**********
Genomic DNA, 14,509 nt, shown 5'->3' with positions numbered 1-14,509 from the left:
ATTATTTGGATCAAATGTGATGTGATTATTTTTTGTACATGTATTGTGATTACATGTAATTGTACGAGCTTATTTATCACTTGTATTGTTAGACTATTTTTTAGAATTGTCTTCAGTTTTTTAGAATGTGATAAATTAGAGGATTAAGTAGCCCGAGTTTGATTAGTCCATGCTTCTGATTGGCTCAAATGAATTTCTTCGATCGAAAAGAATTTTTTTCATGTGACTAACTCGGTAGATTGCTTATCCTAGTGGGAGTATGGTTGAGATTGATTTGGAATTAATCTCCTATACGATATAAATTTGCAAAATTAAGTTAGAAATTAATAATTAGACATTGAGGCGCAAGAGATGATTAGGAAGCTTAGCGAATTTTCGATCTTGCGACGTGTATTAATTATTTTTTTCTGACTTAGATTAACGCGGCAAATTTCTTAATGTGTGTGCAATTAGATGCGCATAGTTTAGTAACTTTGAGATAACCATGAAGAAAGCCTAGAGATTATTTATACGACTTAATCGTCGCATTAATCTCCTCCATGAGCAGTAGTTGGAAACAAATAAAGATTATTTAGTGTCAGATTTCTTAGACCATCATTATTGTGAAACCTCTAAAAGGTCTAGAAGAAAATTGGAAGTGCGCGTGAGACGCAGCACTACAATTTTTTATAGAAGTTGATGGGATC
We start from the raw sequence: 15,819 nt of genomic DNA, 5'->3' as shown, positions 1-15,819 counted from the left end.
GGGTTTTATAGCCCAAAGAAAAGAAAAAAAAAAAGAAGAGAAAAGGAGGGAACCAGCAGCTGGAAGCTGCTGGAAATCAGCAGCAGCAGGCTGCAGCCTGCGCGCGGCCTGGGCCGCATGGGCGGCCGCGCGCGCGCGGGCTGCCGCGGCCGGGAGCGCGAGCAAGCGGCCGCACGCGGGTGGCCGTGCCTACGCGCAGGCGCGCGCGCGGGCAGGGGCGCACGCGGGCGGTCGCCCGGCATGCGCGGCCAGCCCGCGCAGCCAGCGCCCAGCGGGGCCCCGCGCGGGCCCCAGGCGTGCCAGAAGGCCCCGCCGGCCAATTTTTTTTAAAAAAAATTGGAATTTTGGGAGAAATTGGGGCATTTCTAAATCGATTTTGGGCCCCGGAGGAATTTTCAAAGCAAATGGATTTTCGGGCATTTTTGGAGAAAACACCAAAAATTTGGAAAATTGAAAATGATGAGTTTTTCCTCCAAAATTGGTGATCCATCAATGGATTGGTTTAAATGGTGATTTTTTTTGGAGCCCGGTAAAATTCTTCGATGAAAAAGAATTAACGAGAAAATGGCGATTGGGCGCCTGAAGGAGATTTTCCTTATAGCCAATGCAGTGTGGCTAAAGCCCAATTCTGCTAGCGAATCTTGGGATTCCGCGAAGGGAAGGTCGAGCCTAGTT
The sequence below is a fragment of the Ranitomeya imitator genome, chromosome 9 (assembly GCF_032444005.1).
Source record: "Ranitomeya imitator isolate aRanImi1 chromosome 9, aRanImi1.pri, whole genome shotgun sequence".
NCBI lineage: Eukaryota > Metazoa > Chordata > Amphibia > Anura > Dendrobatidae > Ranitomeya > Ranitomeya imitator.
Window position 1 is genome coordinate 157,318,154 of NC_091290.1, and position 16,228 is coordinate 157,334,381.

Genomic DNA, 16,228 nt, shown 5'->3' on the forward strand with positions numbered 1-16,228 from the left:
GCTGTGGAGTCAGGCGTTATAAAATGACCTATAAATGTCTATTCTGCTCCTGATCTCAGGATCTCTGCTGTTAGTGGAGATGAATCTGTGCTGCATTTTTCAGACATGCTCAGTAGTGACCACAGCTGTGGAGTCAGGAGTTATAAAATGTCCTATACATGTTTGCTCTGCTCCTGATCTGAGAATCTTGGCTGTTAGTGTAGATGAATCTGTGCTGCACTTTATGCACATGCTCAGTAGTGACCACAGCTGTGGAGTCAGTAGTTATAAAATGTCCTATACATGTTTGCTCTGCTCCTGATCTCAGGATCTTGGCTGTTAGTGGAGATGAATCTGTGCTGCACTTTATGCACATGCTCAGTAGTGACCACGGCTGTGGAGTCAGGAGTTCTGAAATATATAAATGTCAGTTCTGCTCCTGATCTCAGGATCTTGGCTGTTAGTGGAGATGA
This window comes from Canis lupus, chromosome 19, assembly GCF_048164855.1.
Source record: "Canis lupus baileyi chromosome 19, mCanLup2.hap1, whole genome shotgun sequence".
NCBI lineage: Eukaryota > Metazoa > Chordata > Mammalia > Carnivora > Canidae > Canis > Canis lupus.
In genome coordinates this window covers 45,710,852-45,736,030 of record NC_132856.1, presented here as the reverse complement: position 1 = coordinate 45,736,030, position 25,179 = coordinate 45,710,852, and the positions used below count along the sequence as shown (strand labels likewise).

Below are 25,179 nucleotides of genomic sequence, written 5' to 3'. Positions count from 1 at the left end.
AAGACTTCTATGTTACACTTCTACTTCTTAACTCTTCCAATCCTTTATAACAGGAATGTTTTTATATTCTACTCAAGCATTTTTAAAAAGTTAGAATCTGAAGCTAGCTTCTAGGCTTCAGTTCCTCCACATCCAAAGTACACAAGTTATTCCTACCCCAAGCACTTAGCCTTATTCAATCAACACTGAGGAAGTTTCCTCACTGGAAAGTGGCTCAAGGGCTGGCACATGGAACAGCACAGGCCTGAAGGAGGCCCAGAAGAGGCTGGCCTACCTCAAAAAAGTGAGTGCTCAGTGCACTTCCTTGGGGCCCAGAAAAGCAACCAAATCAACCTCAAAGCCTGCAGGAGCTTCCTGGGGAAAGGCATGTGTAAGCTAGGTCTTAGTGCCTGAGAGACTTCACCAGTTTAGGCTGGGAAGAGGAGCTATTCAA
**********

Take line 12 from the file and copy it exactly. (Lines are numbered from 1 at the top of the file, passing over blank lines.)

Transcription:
Source record: "Canis lupus baileyi chromosome 19, mCanLup2.hap1, whole genome shotgun sequence".